How To Make Hawthorn Jelly - forage for free food, then cook haws from the Hawthorn tree to create wonderful jam. A brilliant homemade gift.

Sadly I didn’t get a full jar of hawthorn jelly this time. Next time I will pick more haws!

But how to present a homemade jar of hawthorn jelly? Just cut a large circle of pretty fabric, and use and elastic or tie when placing this over the top of your old jam jar, and you have a perfect homemade gift!

Do you love natural recipes? Check out my post on Dandelion Recipes.

Do you think that you will be having a go at making your own hawthorn jelly? Do let me know how you get on in the comments, or via social media. 

And please do pin this post for later.

How To Make Hawthorn Jelly - forage for free food, then cook haws from the Hawthorn tree to create wonderful jam. A brilliant homemade gift.



12 Replies to “How To Make Hawthorn Jelly”

    1. Jo Boyne says:

      Thank you for pointing that out. I have added metric measures to go along with the imperial. Thank you for reading.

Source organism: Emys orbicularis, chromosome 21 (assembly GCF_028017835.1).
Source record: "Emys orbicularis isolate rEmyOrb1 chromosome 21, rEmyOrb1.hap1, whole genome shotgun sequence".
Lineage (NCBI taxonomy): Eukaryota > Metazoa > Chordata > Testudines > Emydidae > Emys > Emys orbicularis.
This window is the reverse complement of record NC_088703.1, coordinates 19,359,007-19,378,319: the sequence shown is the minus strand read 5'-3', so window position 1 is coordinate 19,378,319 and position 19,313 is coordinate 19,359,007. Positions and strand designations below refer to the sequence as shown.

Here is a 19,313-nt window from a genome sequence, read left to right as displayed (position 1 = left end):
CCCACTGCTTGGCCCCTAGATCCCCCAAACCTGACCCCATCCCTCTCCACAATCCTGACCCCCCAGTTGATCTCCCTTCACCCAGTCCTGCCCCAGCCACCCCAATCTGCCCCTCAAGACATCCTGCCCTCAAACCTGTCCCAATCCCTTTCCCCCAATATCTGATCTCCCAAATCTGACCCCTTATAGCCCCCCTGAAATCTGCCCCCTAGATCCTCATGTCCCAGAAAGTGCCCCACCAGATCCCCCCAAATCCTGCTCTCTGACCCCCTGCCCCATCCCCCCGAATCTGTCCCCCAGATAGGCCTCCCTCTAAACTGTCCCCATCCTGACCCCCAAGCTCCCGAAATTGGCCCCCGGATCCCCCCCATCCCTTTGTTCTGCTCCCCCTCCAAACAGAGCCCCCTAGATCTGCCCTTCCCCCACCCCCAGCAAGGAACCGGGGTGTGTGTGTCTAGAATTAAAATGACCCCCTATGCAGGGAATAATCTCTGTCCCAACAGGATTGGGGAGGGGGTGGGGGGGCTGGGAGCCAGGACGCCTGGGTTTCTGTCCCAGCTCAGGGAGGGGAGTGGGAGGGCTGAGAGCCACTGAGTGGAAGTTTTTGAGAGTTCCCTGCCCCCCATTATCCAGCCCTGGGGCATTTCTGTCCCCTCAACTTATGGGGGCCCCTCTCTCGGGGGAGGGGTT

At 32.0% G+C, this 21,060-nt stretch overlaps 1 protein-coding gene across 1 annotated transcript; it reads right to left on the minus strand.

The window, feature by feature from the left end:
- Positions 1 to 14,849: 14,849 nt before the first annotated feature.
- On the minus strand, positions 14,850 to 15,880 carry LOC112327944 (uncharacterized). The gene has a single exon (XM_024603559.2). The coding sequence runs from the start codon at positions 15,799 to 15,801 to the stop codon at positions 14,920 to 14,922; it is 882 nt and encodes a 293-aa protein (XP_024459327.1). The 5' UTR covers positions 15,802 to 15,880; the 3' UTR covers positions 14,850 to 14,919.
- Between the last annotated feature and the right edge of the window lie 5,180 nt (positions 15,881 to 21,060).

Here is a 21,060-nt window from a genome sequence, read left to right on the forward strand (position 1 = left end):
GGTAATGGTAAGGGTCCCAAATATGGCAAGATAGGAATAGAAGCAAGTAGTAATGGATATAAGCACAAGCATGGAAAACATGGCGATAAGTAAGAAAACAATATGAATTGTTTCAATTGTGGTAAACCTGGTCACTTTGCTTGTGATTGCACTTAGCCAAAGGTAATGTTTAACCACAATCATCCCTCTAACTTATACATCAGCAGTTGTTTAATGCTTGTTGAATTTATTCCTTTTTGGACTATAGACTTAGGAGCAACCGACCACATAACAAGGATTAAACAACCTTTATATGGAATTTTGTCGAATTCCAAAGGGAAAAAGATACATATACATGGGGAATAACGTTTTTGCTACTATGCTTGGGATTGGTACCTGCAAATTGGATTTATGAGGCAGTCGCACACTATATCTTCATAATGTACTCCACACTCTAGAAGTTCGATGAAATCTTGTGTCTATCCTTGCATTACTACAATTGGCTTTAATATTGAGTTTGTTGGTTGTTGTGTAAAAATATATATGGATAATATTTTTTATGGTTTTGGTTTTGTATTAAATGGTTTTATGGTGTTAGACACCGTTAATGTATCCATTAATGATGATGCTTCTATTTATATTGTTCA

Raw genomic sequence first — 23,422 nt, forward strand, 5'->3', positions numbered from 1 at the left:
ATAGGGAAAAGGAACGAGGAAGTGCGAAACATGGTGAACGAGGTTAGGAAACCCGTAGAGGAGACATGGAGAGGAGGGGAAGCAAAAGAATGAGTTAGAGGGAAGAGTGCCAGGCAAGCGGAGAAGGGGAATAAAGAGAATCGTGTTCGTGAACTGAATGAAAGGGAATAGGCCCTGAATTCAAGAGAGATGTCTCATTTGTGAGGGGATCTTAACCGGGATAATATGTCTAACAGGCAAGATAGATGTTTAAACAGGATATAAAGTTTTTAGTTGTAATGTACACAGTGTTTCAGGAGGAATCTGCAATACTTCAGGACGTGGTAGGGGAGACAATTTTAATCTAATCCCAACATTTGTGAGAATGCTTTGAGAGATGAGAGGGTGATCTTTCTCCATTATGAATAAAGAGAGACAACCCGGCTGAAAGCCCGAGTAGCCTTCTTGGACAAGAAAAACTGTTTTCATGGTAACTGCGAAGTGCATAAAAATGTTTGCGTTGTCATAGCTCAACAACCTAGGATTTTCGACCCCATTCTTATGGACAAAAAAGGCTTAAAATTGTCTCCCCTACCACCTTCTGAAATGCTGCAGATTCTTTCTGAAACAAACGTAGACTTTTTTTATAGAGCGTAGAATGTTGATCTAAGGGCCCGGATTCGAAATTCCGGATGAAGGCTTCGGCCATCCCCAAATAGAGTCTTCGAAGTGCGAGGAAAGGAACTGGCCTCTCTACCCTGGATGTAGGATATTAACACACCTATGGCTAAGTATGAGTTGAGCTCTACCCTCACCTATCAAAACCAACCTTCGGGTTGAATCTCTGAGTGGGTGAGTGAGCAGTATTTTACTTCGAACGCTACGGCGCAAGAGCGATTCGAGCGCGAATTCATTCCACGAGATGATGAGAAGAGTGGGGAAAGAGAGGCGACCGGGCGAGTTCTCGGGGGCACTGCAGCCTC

1. sam says:

    Sounds delicious and something different then the traditional flavours you can get X #mmbc

  2. Carol says:

    sounds wonderful – I have some hawthorne bushes which I am wondering are really trees – it doesn’t have flowers or berries so probably not!

    1. Jo Boyne says:

      I did check mine with an app to make sure I was picking the right berries…

    2. Baby Boomer Super Saver says:

      Thank you for this inspiring post, the clear directions, and great photos! I would love to make hawthorn jelly! I’m curious if it’s possible to make the jelly from dried hawthorn berries (I know I can purchase dried berries, not sure I can find fresh). I do enjoy hawthorn tea.

      1. Jo Boyne says:

        Oooh I wouldn’t know about dried berries so much. I have never tried that. Maybe they are better for the tea.

  3. Kim Carberry says:

    I have never heard of Hawthorn jelly before. What a fab idea. I bet it tastes so good and it looks so pretty in the jar. x

    1. Jo Boyne says:

      It’s a great idea for a cheap present, isn’t it?